The Demand for Data: Modernizing Methods and Improving Communication


The COVID-19 pandemic exposed just how fragile surveys and administrative data can be. In response to both this and the push for the availability of data at the local level in recent years, the U.S. statistical system has seen modernization efforts to produce data that is truly reflective of reality. To meet the data demands, the United States Census Bureau, the Bureau of Economic Analysis (BEA), and the Bureau of Labor Statistics (BLS) have been developing new methodologies and acting on lessons learned from the pandemic.

Dr. William Beach, the Commissioner of the BLS, Dr. Ron Jarmin, the U.S. Census Bureau’s Deputy Director and Chief Operating Officer, and Mauricio Ortiz, the Chief of the BEA’s Regional Incomes Division, came together on June 15th at the C2ER/LMI Institute (Virtual) Annual Conference Federal Partners Panel to discuss each agency’s current situation, their budgetary challenges, and opportunities, and what the future of data collection, usage, and sharing looks like at the federal level.

Dr. Beach explained how The Bureau of Labor Statistics has seen an increased budget for next year which will go towards improving the quality of data. Next year’s budget increase is consistent with this trend of an increasing operating budget over the past couple of years. Yet, this next budget increase is more significant, as President Biden has been pushing for the inclusion of more local demographic data. Methods will be improved, for example, doubling the sample for the Job Opening and Turnover Survey, and funding will be given to the new cohort of the National Longitudinal Survey of Youth. BLS also recently created State Productivity Estimates for comparison across the country. A new focus of the organization will also be the publication of more specific data surrounding American Indians, Native Alaskans, and Japanese populations.

Dr. Jarmin highlighted how The U.S. Census Bureau plans to publish Community Resilience Estimates, which look at the ability of a community to withstand shocks to their economy from natural disasters and pandemics, and Business Formation Statistics which will predict the number of businesses that will be formed. Their current budget allows for the resources needed to execute the American Community Survey (ACS) and the Economic Census, as well as planning for the 2030 Census. In support of modernization efforts, they are making changes to increase the flexibility of their resources to be allocated towards higher priority initiatives.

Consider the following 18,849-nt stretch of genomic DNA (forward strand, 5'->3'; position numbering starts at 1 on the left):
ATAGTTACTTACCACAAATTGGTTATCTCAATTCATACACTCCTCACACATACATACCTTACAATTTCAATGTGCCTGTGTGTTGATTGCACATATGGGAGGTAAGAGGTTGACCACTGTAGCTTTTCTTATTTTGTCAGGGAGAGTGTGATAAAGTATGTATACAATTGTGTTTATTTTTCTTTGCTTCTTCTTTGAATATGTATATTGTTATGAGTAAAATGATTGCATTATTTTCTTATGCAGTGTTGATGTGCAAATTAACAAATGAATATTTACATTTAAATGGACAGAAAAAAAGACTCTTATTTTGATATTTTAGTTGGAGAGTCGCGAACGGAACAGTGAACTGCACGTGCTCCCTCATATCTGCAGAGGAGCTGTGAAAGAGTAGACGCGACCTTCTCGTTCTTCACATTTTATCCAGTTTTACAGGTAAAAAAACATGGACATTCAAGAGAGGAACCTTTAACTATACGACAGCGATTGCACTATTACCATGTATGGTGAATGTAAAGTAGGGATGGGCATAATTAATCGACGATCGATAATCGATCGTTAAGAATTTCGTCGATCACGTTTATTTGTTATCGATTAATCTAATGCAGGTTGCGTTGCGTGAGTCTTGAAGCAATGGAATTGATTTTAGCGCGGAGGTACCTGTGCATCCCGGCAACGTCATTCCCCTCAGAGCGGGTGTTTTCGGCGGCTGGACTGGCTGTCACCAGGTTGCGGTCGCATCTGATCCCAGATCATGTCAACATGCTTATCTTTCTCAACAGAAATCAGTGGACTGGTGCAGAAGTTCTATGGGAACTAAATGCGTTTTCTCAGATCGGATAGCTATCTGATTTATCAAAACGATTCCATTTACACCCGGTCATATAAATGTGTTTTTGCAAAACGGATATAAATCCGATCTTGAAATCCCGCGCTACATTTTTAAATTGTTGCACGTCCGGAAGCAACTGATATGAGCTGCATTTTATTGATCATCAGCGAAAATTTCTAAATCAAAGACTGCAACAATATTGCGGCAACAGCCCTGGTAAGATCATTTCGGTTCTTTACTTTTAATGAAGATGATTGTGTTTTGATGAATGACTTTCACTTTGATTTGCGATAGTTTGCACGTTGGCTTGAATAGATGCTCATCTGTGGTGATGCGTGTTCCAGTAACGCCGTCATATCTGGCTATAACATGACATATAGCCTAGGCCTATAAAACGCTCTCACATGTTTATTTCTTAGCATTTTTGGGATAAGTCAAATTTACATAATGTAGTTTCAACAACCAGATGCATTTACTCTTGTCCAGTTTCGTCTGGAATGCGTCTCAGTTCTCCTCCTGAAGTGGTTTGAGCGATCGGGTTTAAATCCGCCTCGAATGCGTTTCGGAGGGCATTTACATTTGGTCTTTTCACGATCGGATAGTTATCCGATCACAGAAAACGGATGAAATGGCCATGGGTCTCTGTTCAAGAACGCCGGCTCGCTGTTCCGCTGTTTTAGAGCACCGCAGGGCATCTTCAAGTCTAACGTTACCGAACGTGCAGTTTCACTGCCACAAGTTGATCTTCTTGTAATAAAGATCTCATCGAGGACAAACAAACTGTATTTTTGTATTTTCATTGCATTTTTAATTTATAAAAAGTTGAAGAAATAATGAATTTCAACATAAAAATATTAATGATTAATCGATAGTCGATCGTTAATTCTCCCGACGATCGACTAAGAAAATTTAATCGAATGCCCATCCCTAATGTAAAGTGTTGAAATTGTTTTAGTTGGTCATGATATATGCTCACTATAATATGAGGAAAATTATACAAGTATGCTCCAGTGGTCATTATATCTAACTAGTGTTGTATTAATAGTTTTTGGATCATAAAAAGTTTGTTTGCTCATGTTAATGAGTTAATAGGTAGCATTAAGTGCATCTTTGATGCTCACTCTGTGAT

The Bureau of Economic Analysis, as conveyed by Ortiz, expanded the Personal Consumption Expenditures by state statistics to include greater detail. Additionally, they have released GDP statistics for Puerto Rico, which was the last U.S. territory that the BEA was not tracking or including the statistics of. Looking to the future, the 2023 budget has several initiatives for the BEA to continue research and to create prototype and official statistics such as income distribution across households, global supply chains, Space Sector and Space Economy, and the Healthcare Satellite Account.

The Census Bureau, BEA, and BLS all experienced shocks to their administrative system thanks to the pandemic, speeding up the process of updating their methods and their intercommunication work. However, the future for these federal partners seems bright. To round out the panel, each speaker affirmed their organizations’ plans to meet the challenges of local data collection, with emphasis on confidentiality and calibrating modern methods to meet the needs of economic researchers at all levels.